# How would I approach this question?A woman 6ft tall is walking at 2ft/s along a straight path on level ground. There is a lamppost 5ft to the side is the path. A light 16ft high on the lamppost...

How would I approach this question?A woman 6ft tall is walking at 2ft/s along a straight path on level ground. There is a lamppost 5ft to the side is the path. A light 16ft high on the lamppost casts the woman's shadow on the ground. How fast is the length of her shadow changing when the woman is 12ft from the point on the path closest to the lamppost?

embizze | High School Teacher | (Level 1) Educator Emeritus

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Let x represent the distance the woman is from the point on the path closest to the lamppost. Let y be the length of the shadow. Then there are two right triangles to consider.

(1) Along the ground there is a right triangle with legs of 5 and x. The hypotenuse of this right triangle is `sqrt(x^2+25)` .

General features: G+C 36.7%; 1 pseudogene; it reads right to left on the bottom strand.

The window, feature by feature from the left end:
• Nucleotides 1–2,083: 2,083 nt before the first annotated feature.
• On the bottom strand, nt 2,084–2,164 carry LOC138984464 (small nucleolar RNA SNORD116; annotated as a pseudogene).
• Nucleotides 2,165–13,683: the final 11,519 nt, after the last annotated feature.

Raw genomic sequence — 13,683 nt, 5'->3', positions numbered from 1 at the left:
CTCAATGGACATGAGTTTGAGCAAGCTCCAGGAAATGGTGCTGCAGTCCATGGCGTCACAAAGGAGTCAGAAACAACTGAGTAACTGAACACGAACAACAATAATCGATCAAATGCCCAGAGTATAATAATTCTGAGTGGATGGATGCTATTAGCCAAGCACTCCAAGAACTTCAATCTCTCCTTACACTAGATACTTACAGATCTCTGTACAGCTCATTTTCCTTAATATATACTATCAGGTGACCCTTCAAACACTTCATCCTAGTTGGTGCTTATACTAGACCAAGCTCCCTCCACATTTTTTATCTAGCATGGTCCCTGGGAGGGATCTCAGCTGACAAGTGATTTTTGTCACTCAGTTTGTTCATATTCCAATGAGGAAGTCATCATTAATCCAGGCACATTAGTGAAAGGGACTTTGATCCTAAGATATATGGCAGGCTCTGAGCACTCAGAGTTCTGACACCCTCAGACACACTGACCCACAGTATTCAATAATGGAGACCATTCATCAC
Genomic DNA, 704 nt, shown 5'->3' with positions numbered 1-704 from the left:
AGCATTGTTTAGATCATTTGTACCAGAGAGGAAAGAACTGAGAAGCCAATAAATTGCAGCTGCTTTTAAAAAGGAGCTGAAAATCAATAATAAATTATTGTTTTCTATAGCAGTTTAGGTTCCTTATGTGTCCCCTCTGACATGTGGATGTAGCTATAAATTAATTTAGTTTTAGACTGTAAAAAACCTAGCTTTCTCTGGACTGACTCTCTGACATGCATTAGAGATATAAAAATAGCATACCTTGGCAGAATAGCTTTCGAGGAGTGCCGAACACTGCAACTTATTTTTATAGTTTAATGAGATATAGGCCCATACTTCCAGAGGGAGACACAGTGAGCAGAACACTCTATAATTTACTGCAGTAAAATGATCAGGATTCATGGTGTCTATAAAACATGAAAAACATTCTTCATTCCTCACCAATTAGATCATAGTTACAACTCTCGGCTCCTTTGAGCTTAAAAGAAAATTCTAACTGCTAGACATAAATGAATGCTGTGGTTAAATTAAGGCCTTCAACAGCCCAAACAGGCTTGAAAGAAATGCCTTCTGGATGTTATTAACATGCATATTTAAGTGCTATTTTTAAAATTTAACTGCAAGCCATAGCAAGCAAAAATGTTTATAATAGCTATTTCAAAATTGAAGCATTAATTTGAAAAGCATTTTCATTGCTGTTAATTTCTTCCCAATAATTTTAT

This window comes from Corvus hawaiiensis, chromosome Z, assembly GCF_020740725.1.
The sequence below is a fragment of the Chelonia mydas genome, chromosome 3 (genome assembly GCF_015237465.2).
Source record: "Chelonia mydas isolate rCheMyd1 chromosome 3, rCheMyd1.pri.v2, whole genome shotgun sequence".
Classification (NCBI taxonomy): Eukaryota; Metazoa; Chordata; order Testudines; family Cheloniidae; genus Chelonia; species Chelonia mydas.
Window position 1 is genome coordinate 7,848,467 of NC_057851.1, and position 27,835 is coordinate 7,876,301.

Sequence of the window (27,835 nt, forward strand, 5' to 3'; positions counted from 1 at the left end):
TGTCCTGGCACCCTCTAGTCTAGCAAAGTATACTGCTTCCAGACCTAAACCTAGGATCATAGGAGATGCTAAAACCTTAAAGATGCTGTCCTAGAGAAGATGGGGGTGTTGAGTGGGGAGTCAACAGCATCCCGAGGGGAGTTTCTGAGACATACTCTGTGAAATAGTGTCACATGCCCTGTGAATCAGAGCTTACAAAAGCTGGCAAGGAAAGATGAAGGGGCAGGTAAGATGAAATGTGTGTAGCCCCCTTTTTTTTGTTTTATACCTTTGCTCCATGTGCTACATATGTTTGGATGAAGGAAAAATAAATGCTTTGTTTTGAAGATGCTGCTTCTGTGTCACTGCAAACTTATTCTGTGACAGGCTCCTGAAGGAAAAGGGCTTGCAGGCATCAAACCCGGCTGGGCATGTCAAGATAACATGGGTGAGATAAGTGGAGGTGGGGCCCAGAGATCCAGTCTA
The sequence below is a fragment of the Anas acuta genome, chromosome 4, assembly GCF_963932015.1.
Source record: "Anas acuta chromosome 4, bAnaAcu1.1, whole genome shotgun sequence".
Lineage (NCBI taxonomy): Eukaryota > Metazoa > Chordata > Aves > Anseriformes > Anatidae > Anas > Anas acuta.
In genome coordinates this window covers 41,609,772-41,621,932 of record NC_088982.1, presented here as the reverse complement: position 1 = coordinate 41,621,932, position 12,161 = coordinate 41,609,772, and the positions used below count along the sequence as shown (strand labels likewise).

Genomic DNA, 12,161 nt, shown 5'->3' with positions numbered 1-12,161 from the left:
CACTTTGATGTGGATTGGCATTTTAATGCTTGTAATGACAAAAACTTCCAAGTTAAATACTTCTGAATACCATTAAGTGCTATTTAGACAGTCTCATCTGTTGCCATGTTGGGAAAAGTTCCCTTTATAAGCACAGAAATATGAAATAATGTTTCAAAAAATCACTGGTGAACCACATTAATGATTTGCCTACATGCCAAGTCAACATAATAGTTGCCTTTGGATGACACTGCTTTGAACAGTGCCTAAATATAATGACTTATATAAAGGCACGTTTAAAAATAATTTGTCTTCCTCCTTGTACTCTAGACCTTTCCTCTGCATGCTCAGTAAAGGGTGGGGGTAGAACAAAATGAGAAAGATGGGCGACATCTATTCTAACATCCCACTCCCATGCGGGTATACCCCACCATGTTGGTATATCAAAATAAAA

(2) The other right triangle has legs of 16 and `sqrt(x^2+25)+y` (The lamppost and the distance from the foot of the post to the tip of the shadow.)

(3) Consider the right triangle from (2). The woman's height is 6 feet, and this creates a similar triangle with `16/6=(sqrt(x^2+25)+y)/y` .

Cross-multiplying yields `8y=3sqrt(x^2+25)+3y`

(4) We want to find `(dy)/(dt)=(dy)/(dx)*(dx)/(dt)` . We know `x=12,(dx)/(dt)=2` .

Differentiating the equation from (3) yields:

`8(dy)/(dt)=((3/2)(2x)(dx)/(dt))/(sqrt(x^2+25))+3(dy)/(dt)`

`5(dy)/(dt)=(3x(dx)/(dt))/(sqrt(x^2+25))` Substituting for x and `(dx)/(dt)` we get:

`(dy)/(dt)=(` `(3(12)(2))/(5sqrt(12^2+25))=72/65`

So the change in the length of the shadow is `72/65` feet per second.